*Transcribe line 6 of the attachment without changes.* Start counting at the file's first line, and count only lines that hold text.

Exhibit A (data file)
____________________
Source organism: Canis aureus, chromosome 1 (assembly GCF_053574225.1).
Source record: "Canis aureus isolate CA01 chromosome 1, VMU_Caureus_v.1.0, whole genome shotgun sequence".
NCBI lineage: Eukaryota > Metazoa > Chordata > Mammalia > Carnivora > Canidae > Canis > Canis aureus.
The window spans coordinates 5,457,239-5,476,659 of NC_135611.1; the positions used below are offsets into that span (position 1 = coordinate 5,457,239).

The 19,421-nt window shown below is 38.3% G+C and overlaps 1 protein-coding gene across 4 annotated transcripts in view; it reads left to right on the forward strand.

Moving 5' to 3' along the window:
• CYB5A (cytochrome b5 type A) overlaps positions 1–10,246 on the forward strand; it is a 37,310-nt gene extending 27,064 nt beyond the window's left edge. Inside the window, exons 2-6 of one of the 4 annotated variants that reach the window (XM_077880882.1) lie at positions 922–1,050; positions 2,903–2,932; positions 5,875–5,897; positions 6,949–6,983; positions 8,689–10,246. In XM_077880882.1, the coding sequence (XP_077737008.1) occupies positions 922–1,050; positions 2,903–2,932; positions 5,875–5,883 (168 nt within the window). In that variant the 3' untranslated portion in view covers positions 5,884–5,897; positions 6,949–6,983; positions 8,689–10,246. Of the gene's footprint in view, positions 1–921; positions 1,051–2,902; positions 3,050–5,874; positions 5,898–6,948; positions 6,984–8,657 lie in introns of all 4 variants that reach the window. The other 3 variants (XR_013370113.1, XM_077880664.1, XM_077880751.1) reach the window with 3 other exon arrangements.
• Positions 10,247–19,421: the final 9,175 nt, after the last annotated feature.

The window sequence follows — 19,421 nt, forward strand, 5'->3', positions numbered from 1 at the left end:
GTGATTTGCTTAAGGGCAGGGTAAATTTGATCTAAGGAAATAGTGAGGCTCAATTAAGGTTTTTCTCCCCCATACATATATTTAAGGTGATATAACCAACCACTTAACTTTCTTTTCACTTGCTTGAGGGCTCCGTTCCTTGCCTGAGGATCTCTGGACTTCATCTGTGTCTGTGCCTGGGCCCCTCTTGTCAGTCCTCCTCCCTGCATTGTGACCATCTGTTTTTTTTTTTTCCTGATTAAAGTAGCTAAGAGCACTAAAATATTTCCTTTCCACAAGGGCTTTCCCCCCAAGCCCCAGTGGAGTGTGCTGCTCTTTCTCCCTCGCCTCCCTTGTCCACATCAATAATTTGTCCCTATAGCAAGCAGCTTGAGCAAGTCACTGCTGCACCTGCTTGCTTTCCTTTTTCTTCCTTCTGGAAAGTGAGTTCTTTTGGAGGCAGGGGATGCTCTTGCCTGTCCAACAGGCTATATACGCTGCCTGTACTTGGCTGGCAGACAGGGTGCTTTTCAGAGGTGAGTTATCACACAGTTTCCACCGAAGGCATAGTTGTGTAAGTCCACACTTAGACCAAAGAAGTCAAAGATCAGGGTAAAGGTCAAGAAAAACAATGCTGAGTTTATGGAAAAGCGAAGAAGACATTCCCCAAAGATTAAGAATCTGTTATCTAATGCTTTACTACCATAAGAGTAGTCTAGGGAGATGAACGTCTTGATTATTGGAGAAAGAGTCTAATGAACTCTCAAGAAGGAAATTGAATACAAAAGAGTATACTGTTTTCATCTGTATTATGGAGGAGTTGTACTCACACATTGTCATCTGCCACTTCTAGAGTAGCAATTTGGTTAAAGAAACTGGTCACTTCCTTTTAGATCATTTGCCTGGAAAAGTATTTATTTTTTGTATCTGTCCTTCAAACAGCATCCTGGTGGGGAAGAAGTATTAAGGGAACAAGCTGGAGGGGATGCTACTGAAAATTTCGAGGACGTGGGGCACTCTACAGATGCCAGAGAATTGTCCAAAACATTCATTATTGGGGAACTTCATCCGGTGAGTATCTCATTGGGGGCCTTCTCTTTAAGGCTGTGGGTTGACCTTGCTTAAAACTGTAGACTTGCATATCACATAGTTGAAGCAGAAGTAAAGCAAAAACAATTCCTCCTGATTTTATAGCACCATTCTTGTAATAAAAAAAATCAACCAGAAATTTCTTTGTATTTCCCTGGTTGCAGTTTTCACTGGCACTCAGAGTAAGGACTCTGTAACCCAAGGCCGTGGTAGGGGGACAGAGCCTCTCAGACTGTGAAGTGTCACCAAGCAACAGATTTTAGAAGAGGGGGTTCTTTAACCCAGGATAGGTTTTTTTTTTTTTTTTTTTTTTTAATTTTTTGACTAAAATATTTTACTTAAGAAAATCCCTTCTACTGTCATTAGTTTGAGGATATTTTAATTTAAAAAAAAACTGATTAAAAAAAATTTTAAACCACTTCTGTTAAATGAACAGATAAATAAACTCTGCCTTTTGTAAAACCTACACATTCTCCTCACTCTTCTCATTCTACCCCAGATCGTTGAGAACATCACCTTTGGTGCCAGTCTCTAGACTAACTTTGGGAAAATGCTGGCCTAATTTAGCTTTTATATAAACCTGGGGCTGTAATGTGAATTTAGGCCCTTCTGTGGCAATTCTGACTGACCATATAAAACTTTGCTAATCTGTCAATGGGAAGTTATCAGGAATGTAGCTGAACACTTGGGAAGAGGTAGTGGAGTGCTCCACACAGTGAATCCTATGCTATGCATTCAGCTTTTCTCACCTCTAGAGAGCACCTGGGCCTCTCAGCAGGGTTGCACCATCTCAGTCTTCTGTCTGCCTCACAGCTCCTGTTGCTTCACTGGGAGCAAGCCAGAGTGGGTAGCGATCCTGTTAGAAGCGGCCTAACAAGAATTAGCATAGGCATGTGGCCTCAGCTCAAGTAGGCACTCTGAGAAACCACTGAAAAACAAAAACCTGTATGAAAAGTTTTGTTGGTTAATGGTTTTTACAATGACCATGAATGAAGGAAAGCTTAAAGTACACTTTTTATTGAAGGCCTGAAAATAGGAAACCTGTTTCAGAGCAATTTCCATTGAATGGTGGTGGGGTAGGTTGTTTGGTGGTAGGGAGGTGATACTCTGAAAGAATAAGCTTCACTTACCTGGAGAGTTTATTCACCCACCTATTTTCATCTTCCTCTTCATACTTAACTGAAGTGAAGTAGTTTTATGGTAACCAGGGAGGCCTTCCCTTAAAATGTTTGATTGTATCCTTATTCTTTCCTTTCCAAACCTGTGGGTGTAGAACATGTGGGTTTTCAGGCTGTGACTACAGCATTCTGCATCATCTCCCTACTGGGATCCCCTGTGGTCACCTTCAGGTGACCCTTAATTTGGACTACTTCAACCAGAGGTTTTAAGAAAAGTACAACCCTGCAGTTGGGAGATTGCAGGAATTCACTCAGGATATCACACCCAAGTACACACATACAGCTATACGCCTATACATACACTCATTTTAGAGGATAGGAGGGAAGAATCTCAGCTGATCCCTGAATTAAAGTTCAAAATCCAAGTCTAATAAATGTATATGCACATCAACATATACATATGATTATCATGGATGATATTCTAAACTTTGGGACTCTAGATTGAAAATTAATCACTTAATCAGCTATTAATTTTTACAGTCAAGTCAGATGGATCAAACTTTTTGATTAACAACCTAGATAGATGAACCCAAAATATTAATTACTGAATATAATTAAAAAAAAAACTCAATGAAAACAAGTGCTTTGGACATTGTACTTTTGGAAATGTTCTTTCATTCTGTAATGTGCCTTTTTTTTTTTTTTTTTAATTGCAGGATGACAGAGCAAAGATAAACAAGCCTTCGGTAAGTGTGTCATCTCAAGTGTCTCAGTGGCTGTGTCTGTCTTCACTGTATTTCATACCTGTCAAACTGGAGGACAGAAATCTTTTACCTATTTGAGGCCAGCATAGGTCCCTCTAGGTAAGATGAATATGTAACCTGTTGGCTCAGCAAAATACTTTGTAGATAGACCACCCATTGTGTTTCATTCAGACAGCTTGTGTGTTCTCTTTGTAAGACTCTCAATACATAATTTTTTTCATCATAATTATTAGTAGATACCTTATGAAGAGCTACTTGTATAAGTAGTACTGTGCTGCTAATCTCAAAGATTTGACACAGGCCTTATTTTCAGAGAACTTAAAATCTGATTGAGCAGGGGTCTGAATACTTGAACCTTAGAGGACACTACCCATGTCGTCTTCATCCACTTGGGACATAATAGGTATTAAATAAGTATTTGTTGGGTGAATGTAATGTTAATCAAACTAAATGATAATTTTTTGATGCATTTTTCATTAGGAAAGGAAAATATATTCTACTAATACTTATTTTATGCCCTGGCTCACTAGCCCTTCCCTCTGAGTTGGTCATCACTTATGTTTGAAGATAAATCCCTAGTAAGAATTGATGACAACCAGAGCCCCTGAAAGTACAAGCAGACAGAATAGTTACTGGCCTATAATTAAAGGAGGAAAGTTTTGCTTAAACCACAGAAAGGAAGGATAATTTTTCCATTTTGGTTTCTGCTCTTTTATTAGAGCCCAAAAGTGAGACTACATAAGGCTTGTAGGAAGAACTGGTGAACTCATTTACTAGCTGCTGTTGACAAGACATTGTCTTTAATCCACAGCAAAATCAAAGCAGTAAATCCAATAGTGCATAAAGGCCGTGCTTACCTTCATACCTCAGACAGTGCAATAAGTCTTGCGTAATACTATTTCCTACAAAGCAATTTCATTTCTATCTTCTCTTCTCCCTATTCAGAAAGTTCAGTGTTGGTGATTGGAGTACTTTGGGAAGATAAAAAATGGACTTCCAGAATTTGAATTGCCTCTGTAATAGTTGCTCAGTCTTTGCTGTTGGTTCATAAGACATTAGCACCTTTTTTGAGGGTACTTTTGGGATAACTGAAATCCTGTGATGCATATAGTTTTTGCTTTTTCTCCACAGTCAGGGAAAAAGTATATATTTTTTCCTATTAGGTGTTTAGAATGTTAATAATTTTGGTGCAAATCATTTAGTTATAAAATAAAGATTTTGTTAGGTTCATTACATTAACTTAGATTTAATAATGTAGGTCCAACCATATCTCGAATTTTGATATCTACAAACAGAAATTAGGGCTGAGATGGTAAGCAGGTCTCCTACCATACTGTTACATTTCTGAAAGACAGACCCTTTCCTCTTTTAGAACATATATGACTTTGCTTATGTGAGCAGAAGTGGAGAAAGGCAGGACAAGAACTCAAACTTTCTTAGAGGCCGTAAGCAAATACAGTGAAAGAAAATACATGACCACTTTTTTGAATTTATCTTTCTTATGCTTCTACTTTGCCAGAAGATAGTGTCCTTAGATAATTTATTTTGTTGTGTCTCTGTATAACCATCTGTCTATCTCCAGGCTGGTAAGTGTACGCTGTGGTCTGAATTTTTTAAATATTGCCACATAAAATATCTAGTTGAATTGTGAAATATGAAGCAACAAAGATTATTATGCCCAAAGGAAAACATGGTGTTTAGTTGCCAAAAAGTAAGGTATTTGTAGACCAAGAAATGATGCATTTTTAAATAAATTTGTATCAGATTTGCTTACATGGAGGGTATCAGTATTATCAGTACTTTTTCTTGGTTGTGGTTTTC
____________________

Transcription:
Moving 5' to 3' along the window: